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Analysis indicates Dems could lose 41 House seats

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A new analysis of President Joe Biden’s downward-trending approval ratings finds that his Democratic Party could hemorrhage as many as 41 seats in the House during next year’s midterm elections, or close to as many as then-President Donald Trump’s GOP lost in 2018.

Glen Bolger of Public Opinion Strategies told the Washington Examiner that it is not difficult to tie presidential polling to election outcomes and because Biden’s approval rating continues to decline, he believes the president’s party will lose close to the 41 seats lost during Trump’s midterm, or 34 more than the GOP needs to regain control of the chamber.

This, before states have even redrawn their congressional districts to comport with the 2020 Census.

“As baseball great Yogi Berra famously said, it’s deja vu all over again,” Bolger said as he released his analysis and findings.

Biden’s ratings have been tumbling for months, but his approval took a significant hit following the deadly and turbulent withdrawal from Afghanistan. That said, Bolger noted that he has discovered the Republicans made “significant inroads” with all voting blocs except younger Americans who don’t normally turn out in great numbers on Election Day anyway.

And he said that the congressional ballot is essentially tied — the first time that has happened since 2015, as President Barack Obama’s second term was waning.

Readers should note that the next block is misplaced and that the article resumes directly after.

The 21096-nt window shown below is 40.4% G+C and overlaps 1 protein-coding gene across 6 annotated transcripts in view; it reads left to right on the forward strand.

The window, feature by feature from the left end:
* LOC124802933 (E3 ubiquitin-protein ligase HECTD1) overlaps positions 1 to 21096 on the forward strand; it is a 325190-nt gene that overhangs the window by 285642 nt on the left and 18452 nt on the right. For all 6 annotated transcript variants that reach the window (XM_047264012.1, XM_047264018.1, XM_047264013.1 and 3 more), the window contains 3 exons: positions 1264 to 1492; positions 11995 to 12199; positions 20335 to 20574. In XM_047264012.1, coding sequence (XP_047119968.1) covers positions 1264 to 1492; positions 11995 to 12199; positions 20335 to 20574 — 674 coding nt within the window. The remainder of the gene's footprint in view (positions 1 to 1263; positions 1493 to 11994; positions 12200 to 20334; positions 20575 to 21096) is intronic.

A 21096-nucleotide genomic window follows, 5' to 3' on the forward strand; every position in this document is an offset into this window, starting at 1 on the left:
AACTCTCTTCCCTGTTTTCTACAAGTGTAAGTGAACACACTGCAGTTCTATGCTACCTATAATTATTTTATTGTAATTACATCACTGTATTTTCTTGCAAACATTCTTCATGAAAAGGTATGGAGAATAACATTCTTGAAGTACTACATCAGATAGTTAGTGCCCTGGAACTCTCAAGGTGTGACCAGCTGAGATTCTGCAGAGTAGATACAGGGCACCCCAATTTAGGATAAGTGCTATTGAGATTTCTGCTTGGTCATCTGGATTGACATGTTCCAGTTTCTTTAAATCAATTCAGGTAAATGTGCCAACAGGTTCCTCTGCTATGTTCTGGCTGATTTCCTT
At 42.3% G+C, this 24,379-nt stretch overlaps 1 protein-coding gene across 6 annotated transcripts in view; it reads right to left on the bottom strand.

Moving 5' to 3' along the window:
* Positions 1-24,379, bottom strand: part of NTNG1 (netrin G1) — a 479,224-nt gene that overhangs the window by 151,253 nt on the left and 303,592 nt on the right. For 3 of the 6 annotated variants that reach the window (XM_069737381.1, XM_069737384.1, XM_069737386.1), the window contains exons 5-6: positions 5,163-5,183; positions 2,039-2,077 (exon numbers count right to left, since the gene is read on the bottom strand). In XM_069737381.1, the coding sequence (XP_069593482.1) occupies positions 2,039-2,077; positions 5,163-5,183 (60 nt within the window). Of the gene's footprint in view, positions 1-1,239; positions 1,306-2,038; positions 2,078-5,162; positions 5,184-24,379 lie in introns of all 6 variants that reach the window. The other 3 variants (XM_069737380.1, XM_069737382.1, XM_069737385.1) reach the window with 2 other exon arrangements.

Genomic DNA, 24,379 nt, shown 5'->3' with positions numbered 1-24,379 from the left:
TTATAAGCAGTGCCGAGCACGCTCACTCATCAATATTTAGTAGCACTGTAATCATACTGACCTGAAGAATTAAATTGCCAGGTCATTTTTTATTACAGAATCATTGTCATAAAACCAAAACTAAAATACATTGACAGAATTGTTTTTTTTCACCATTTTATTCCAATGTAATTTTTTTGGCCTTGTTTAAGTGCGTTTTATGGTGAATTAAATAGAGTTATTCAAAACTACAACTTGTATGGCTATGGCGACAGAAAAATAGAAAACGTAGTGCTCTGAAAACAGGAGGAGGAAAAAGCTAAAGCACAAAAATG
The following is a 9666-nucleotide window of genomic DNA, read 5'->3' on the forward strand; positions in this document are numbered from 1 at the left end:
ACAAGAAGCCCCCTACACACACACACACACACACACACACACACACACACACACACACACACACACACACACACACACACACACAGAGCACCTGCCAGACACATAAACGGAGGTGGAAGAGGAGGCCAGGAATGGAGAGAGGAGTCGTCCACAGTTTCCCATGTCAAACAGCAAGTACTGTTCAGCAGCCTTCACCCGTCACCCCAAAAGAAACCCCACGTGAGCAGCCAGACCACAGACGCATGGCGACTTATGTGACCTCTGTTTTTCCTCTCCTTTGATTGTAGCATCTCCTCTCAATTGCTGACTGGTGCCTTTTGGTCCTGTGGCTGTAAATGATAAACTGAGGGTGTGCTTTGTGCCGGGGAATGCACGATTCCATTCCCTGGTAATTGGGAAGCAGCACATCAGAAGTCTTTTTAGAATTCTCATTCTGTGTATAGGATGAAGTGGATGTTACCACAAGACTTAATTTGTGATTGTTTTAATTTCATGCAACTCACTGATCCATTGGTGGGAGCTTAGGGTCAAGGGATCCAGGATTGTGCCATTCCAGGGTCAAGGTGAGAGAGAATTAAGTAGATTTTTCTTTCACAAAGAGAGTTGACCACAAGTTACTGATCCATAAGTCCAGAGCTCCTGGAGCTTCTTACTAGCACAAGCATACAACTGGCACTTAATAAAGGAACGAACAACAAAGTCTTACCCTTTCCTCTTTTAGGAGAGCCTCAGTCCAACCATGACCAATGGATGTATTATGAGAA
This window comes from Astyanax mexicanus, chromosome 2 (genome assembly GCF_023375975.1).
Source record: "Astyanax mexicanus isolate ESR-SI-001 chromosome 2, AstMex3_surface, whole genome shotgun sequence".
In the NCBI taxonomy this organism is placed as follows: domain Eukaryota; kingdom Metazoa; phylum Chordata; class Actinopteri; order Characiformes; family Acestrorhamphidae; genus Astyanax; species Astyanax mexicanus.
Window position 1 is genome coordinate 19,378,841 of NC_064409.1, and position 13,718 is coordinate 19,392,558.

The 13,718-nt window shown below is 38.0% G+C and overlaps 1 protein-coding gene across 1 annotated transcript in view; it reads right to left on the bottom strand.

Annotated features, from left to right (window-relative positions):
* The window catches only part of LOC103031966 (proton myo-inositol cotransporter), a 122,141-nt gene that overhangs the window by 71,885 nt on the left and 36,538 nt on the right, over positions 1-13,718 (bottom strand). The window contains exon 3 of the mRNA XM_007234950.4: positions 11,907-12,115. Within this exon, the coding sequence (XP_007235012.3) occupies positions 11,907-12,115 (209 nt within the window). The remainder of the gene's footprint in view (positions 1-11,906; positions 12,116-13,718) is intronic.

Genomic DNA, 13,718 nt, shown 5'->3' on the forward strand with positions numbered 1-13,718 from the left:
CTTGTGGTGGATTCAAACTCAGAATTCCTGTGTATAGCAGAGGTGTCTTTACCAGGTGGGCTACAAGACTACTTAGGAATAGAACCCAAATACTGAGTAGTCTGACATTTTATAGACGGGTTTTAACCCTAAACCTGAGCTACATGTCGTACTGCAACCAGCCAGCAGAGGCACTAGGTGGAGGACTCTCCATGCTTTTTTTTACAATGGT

“Joe Biden’s overall disapproval rating and, more challenging for him, his strong disapproval ratings are right where Donald Trump’s were just prior to the November 2018 midterm elections, when the party in power lost the House and numerous gubernatorial seats,” he said.

“I would hate to be in charge of candidate recruitment for Democrats because no Democrat in their right mind and a competitive seat would want to run in this political environment,” he added.

Meanwhile, Republican pollsters John and Jim McLaughlin revealed, “In terms of what to expect for the 2022 midterms, our polling of likely voters suggests that Republicans lead the Democrats in the generic vote for Congress 47%-46% with 7% undecided.”

“This means likely voters are more willing to support a generic group of Republicans rather than a generic group of Democratic candidates for Congress,” they added.

And, as Democrats become increasingly dispirited over the president’s falling support, GOP lawmakers and hopefuls are becoming more emboldened ahead of next year’s elections, and that enthusiasm is being led by the former president, in large part, the Examiner reported.

Pollster Scott Rasmussen, known for his accurate surveys, said that Trump’s voters are keyed up, noting that 75 percent of them are “very motivated” to cast ballots.

But November 2022 is still more than a year away, and Democrats are hoping that Biden can get some new traction and reverse his downward slide in the polls. Jonathan Zogby of Zogby Analytics told the Examiner that voters could move back towards Biden if the massive $3.5 trillion spending package he wants to be passed makes it to his desk and delivers on social welfare and infrastructure projects in their districts.

“The big problem Republicans face is can Biden and the Democrats get their monstrous infrastructure bill passed, which for them can buy enough time to provide more stimulus and pork to keep the economic balloon inflated. That would give Democrats the edge to retain majorities,” Zogby noted.

“If for some reason they cannot pass a big infrastructure bill, Republicans can focus on a not-so-great economy and Biden’s vaccine mandates, which threaten freedoms and hurt small businesses,” he noted further.

The Senate, at 50-50, is also in play for Republicans to recapture, Zogby and other analysts say.

“Overall, it’s close, and I see Republicans with more of an advantage right now to win both chambers — but not by huge amounts,” Zogby noted.

Jon Dougherty

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